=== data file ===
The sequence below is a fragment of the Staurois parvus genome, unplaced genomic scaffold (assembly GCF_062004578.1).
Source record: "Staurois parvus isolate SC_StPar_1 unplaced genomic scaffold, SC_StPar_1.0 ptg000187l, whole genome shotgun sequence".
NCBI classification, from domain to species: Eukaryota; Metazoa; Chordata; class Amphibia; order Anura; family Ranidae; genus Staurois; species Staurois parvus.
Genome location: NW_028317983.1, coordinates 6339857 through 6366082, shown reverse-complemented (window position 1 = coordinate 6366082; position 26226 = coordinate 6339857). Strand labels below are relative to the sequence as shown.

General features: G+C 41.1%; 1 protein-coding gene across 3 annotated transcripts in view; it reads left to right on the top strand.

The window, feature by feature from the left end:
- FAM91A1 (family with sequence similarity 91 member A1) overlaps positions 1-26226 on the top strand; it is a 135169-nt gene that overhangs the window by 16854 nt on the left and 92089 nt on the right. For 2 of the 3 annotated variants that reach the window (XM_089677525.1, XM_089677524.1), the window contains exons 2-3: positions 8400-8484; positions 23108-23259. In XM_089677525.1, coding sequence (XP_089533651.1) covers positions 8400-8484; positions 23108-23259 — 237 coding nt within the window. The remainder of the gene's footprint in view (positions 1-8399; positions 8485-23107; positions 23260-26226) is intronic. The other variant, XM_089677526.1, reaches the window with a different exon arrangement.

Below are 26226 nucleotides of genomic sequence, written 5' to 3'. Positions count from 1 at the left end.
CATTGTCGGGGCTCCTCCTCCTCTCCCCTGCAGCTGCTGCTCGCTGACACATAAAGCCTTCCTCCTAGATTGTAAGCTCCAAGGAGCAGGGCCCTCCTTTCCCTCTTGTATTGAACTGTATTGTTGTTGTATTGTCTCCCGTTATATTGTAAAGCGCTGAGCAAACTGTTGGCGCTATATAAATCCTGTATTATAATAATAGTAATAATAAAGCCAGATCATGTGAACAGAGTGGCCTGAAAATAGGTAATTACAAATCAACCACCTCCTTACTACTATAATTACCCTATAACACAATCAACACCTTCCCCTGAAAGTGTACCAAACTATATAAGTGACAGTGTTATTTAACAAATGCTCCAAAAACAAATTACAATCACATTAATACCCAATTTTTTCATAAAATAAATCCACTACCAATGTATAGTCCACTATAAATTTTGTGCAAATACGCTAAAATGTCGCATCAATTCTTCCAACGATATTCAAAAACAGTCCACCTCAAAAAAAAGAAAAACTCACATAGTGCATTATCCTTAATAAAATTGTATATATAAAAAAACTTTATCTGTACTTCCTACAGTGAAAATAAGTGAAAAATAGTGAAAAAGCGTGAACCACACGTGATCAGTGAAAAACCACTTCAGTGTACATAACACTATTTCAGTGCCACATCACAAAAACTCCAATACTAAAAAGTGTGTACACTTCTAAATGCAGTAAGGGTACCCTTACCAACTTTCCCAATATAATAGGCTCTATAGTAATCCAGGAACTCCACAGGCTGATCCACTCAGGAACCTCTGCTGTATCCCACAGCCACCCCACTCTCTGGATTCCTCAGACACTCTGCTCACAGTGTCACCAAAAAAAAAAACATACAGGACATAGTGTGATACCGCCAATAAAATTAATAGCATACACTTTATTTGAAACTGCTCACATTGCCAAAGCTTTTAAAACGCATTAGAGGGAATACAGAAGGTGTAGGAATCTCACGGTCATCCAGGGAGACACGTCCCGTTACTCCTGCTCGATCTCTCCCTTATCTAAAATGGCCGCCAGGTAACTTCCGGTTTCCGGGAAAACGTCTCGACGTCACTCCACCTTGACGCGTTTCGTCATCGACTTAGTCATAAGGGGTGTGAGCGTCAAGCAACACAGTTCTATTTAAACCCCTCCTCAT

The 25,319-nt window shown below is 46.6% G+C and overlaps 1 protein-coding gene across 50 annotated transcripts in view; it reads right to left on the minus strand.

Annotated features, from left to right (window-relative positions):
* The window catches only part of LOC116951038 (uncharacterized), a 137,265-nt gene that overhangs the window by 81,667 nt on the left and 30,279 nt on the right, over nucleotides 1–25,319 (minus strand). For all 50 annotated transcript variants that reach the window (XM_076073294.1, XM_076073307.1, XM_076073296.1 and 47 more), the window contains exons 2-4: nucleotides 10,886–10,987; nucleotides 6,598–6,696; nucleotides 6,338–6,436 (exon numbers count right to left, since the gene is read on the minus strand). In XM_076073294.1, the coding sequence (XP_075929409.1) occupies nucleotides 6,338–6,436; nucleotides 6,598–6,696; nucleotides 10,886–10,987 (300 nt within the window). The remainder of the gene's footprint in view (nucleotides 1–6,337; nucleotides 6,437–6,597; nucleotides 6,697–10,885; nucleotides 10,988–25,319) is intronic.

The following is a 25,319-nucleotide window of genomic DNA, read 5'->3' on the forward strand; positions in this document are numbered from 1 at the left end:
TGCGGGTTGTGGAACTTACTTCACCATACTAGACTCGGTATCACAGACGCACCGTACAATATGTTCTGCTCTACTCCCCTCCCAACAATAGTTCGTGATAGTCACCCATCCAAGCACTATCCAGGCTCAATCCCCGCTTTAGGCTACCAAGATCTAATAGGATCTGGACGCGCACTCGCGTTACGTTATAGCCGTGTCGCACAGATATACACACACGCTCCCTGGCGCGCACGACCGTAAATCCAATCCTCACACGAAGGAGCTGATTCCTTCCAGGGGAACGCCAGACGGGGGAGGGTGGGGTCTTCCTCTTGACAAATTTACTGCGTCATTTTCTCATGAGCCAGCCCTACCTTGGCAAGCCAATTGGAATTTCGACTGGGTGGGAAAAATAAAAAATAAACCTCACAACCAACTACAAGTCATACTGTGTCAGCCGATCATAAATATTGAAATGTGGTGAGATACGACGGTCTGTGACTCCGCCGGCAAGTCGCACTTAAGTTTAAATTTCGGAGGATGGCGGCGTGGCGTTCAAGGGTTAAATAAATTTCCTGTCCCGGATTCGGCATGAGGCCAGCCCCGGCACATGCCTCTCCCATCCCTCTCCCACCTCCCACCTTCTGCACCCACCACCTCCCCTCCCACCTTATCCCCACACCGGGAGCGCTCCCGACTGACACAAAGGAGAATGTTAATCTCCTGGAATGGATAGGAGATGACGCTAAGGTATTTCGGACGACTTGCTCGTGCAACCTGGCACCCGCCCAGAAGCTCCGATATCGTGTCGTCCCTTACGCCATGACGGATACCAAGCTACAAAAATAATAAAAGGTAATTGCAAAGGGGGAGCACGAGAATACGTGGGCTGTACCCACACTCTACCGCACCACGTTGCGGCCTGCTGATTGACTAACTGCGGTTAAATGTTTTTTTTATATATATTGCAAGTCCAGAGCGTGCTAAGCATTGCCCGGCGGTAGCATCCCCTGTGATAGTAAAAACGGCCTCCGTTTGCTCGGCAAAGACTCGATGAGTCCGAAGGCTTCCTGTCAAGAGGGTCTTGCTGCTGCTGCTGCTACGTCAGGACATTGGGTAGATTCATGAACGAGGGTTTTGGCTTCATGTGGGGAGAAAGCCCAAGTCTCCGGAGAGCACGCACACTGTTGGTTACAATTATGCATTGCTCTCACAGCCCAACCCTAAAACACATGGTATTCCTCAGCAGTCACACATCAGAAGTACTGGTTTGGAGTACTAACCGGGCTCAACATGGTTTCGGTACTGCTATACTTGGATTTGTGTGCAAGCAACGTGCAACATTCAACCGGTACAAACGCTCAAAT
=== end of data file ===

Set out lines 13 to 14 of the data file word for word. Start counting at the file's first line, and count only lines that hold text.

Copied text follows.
The following is a 25,319-nucleotide window of genomic DNA, read 5'->3' on the forward strand; positions in this document are numbered from 1 at the left end:
TGCGGGTTGTGGAACTTACTTCACCATACTAGACTCGGTATCACAGACGCACCGTACAATATGTTCTGCTCTACTCCCCTCCCAACAATAGTTCGTGATAGTCACCCATCCAAGCACTATCCAGGCTCAATCCCCGCTTTAGGCTACCAAGATCTAATAGGATCTGGACGCGCACTCGCGTTACGTTATAGCCGTGTCGCACAGATATACACACACGCTCCCTGGCGCGCACGACCGTAAATCCAATCCTCACACGAAGGAGCTGATTCCTTCCAGGGGAACGCCAGACGGGGGAGGGTGGGGTCTTCCTCTTGACAAATTTACTGCGTCATTTTCTCATGAGCCAGCCCTACCTTGGCAAGCCAATTGGAATTTCGACTGGGTGGGAAAAATAAAAAATAAACCTCACAACCAACTACAAGTCATACTGTGTCAGCCGATCATAAATATTGAAATGTGGTGAGATACGACGGTCTGTGACTCCGCCGGCAAGTCGCACTTAAGTTTAAATTTCGGAGGATGGCGGCGTGGCGTTCAAGGGTTAAATAAATTTCCTGTCCCGGATTCGGCATGAGGCCAGCCCCGGCACATGCCTCTCCCATCCCTCTCCCACCTCCCACCTTCTGCACCCACCACCTCCCCTCCCACCTTATCCCCACACCGGGAGCGCTCCCGACTGACACAAAGGAGAATGTTAATCTCCTGGAATGGATAGGAGATGACGCTAAGGTATTTCGGACGACTTGCTCGTGCAACCTGGCACCCGCCCAGAAGCTCCGATATCGTGTCGTCCCTTACGCCATGACGGATACCAAGCTACAAAAATAATAAAAGGTAATTGCAAAGGGGGAGCACGAGAATACGTGGGCTGTACCCACACTCTACCGCACCACGTTGCGGCCTGCTGATTGACTAACTGCGGTTAAATGTTTTTTTTATATATATTGCAAGTCCAGAGCGTGCTAAGCATTGCCCGGCGGTAGCATCCCCTGTGATAGTAAAAACGGCCTCCGTTTGCTCGGCAAAGACTCGATGAGTCCGAAGGCTTCCTGTCAAGAGGGTCTTGCTGCTGCTGCTGCTACGTCAGGACATTGGGTAGATTCATGAACGAGGGTTTTGGCTTCATGTGGGGAGAAAGCCCAAGTCTCCGGAGAGCACGCACACTGTTGGTTACAATTATGCATTGCTCTCACAGCCCAACCCTAAAACACATGGTATTCCTCAGCAGTCACACATCAGAAGTACTGGTTTGGAGTACTAACCGGGCTCAACATGGTTTCGGTACTGCTATACTTGGATTTGTGTGCAAGCAACGTGCAACATTCAACCGGTACAAACGCTCAAAT